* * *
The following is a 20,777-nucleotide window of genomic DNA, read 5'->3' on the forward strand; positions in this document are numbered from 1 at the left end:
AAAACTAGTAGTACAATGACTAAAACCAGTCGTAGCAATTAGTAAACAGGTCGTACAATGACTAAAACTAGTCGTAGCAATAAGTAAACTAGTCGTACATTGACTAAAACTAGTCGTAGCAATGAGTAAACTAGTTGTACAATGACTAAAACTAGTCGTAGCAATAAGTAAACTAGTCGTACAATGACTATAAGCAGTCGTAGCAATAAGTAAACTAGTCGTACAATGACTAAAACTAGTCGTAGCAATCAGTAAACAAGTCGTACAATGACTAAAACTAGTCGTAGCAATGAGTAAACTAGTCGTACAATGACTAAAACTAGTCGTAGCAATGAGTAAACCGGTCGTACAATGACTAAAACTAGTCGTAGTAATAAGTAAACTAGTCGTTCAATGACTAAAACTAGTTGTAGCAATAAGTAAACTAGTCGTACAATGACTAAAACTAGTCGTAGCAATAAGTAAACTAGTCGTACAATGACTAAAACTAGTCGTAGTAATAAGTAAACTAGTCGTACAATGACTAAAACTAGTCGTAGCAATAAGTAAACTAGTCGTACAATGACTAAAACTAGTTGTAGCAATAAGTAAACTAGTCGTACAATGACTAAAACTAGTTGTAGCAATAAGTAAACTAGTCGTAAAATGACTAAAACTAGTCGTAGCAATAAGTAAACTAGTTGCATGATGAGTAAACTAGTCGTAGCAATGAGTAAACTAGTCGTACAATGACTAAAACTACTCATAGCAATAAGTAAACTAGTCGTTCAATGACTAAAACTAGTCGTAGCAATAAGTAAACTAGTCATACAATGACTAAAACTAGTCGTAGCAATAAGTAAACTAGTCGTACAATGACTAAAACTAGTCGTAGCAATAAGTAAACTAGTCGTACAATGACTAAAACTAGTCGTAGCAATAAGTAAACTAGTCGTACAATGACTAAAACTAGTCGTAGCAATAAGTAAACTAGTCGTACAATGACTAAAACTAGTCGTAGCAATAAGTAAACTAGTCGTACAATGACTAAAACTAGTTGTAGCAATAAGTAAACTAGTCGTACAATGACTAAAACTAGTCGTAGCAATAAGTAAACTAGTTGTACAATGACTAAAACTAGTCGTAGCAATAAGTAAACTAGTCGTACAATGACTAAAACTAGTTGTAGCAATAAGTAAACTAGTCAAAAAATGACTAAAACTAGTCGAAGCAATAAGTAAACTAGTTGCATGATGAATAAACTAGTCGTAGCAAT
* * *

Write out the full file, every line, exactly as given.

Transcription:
The following is a 20,777-nucleotide window of genomic DNA, read 5'->3' on the forward strand; positions in this document are numbered from 1 at the left end:
AAAACTAGTAGTACAATGACTAAAACCAGTCGTAGCAATTAGTAAACAGGTCGTACAATGACTAAAACTAGTCGTAGCAATAAGTAAACTAGTCGTACATTGACTAAAACTAGTCGTAGCAATGAGTAAACTAGTTGTACAATGACTAAAACTAGTCGTAGCAATAAGTAAACTAGTCGTACAATGACTATAAGCAGTCGTAGCAATAAGTAAACTAGTCGTACAATGACTAAAACTAGTCGTAGCAATCAGTAAACAAGTCGTACAATGACTAAAACTAGTCGTAGCAATGAGTAAACTAGTCGTACAATGACTAAAACTAGTCGTAGCAATGAGTAAACCGGTCGTACAATGACTAAAACTAGTCGTAGTAATAAGTAAACTAGTCGTTCAATGACTAAAACTAGTTGTAGCAATAAGTAAACTAGTCGTACAATGACTAAAACTAGTCGTAGCAATAAGTAAACTAGTCGTACAATGACTAAAACTAGTCGTAGTAATAAGTAAACTAGTCGTACAATGACTAAAACTAGTCGTAGCAATAAGTAAACTAGTCGTACAATGACTAAAACTAGTTGTAGCAATAAGTAAACTAGTCGTACAATGACTAAAACTAGTTGTAGCAATAAGTAAACTAGTCGTAAAATGACTAAAACTAGTCGTAGCAATAAGTAAACTAGTTGCATGATGAGTAAACTAGTCGTAGCAATGAGTAAACTAGTCGTACAATGACTAAAACTACTCATAGCAATAAGTAAACTAGTCGTTCAATGACTAAAACTAGTCGTAGCAATAAGTAAACTAGTCATACAATGACTAAAACTAGTCGTAGCAATAAGTAAACTAGTCGTACAATGACTAAAACTAGTCGTAGCAATAAGTAAACTAGTCGTACAATGACTAAAACTAGTCGTAGCAATAAGTAAACTAGTCGTACAATGACTAAAACTAGTCGTAGCAATAAGTAAACTAGTCGTACAATGACTAAAACTAGTCGTAGCAATAAGTAAACTAGTCGTACAATGACTAAAACTAGTTGTAGCAATAAGTAAACTAGTCGTACAATGACTAAAACTAGTCGTAGCAATAAGTAAACTAGTTGTACAATGACTAAAACTAGTCGTAGCAATAAGTAAACTAGTCGTACAATGACTAAAACTAGTTGTAGCAATAAGTAAACTAGTCAAAAAATGACTAAAACTAGTCGAAGCAATAAGTAAACTAGTTGCATGATGAATAAACTAGTCGTAGCAAT